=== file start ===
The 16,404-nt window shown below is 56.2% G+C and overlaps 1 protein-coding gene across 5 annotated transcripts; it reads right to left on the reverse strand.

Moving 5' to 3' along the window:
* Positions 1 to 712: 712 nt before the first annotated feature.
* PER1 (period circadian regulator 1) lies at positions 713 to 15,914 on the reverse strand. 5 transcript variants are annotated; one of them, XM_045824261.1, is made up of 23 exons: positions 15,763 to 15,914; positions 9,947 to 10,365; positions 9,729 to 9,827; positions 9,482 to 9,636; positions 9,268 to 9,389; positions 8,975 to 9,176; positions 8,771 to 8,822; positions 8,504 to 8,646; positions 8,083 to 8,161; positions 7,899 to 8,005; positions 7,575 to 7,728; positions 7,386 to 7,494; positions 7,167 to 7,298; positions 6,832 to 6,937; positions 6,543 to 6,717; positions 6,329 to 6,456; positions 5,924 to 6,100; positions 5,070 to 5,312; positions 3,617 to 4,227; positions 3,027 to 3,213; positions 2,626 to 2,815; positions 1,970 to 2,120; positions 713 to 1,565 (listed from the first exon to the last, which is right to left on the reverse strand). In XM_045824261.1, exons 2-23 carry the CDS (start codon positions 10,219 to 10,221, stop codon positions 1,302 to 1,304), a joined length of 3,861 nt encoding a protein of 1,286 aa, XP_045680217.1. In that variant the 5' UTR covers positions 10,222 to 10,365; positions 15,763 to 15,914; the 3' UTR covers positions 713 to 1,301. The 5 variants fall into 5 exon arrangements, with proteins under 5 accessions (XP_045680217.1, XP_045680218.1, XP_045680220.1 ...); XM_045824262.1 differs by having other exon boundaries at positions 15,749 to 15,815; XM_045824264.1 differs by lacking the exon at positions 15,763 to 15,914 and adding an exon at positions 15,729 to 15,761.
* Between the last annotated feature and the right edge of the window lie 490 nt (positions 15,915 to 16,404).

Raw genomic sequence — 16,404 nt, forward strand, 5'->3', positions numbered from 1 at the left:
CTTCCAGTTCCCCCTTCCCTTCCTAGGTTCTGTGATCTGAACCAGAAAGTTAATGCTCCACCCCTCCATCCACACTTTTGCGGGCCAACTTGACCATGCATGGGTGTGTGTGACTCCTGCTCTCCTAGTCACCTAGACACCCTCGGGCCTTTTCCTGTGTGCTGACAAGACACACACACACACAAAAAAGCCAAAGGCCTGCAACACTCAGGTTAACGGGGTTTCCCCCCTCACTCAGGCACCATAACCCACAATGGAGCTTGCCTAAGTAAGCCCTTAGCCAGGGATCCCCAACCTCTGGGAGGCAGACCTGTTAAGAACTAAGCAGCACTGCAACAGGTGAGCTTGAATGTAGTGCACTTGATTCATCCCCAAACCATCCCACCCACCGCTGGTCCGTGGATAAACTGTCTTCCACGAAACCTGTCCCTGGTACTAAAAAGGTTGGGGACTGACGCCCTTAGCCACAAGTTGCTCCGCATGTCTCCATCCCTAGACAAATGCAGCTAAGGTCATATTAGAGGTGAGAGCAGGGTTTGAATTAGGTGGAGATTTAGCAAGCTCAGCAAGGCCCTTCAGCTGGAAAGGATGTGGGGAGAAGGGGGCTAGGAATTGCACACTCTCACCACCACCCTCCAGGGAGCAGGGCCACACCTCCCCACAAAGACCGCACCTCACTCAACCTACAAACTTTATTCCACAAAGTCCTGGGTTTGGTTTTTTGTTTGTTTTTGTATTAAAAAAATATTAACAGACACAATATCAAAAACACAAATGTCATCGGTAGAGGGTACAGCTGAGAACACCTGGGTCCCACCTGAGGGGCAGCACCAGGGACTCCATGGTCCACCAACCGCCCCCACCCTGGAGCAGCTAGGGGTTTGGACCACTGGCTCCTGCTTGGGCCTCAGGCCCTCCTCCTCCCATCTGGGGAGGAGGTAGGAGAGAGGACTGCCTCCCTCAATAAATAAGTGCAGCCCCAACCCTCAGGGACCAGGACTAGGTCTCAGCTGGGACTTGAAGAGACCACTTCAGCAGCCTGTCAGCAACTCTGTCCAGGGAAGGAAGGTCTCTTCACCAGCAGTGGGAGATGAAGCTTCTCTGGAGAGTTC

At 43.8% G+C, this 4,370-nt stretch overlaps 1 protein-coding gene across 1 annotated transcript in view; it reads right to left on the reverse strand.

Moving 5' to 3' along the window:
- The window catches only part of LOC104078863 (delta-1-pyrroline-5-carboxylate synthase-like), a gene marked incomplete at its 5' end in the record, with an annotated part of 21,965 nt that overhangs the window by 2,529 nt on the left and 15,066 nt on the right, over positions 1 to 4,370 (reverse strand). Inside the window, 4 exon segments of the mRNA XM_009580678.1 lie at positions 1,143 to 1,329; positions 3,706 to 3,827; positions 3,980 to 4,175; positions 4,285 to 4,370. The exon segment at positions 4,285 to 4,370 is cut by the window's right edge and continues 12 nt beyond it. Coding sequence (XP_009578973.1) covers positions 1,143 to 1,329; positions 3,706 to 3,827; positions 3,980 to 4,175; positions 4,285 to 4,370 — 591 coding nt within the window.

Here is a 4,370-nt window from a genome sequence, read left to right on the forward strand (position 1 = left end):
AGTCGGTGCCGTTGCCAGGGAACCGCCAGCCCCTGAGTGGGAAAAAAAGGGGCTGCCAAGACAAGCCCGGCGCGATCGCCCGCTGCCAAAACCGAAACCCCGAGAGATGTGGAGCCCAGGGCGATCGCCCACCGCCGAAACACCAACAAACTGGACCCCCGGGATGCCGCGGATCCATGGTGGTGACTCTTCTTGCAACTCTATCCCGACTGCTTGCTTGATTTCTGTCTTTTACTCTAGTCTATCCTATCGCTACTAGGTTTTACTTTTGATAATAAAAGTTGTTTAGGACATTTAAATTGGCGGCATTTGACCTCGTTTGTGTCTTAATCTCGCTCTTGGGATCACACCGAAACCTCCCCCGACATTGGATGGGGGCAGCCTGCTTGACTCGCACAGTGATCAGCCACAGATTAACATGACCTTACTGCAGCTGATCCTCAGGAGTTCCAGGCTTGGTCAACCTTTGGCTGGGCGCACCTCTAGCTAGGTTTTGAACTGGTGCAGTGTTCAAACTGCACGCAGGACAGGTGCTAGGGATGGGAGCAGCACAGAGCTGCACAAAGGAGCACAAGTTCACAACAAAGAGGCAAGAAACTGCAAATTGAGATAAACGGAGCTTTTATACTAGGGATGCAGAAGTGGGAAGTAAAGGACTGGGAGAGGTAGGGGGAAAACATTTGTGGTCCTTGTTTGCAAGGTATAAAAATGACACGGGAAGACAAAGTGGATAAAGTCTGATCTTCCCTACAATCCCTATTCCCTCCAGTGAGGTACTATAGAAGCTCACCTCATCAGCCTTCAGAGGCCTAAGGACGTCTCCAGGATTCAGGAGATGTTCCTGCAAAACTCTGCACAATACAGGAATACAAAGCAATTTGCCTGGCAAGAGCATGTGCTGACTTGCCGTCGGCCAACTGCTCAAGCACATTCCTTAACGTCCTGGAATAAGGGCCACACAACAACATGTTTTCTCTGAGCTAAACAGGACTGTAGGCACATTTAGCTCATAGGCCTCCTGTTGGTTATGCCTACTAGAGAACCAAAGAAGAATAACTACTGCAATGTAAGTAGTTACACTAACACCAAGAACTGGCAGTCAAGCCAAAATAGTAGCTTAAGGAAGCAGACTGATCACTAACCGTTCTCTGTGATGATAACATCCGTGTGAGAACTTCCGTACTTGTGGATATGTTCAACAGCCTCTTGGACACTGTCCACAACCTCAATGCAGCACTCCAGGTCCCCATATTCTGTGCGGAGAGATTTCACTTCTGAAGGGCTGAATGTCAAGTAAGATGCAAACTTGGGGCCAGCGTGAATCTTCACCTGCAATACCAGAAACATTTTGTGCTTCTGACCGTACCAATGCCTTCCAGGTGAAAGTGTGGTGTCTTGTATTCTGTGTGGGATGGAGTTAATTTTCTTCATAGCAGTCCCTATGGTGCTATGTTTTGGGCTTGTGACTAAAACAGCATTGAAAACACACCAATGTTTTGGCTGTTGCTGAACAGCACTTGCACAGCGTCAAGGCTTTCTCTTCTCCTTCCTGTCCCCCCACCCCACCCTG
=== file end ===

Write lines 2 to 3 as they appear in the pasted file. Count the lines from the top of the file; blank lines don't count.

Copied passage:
Moving 5' to 3' along the window:
* Positions 1 to 712: 712 nt before the first annotated feature.